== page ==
Welcome to HerbariaUnited
The website of the Botanical Collection Managers Group (BCMG), a specialist group of the Linnean Society of London.
Welcome to Herbaria United. This is the site where the herbaria in the UK and Ireland are working together to provide an on-line resource for anyone interested in plant collections.
This site provides links to on-line UK herbarium resources and contains lots of useful information. There are on-line gazetteers, a handwriting query page, systematic look-up lists (e.g. Kent's List of Vascular Plants of the British Isles) and a collaborative database which ultimately aims to combine the data from all UK and Irish herbaria.
We are keen to encourage everyone with a herbarium to become involved with the group and the website. If you have a herbarium and would like to join the group please do not hesitate to contact us.
UK and Irish herbaria
The herbaria of the UK and Ireland house over 20 million specimens. These date from as far back as the 16th century to the present day. The collections cover the entire globe and reflect the exploration of the world and the rise in the study of natural sciences. They include specimens from early explorers such as Joseph Banks and Charles Darwin, the later extensive collections of Victorian industrialists and collections from modern day biodiversity based expeditions and studies.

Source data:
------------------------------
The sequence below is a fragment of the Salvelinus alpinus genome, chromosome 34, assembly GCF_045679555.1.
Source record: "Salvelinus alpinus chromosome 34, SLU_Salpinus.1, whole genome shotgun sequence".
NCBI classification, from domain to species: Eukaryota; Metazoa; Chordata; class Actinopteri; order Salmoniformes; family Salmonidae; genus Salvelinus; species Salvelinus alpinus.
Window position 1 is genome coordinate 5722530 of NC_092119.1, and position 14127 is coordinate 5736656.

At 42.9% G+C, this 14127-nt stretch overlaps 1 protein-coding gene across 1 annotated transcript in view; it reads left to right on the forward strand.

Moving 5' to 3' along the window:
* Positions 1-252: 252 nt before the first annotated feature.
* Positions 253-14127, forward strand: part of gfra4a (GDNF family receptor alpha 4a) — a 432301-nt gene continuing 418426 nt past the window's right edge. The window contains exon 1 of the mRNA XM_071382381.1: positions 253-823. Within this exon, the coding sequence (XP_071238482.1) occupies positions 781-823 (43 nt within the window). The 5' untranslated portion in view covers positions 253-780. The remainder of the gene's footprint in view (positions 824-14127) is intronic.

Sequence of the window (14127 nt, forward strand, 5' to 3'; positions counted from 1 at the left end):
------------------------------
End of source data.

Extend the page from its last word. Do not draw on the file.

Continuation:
Importance of Herbaria
A herbarium sheet is first, a preserved sample of the plant itself and second, a historical document. It is this latter aspect which is unique. Herbarium material provides a time-line and it is a time-line with a genetic component. Biological and evolutionary studies depend upon having collections that have genes, chemicals etc. and mostly these are derived from living material. The herbarium specimen is the only repository of historical genetic information.
This is illustrated by Cochlearia danica which shows a changing distribution of trichomes on the leaf surface. When plotted against concentration of carbon dioxide it is revealed that an increase in CO2 changes the distribution of trichomes. This is only possible to demonstrate using herbarium material collected over a significant period of time.
Follow this link for 100 uses of herbaria.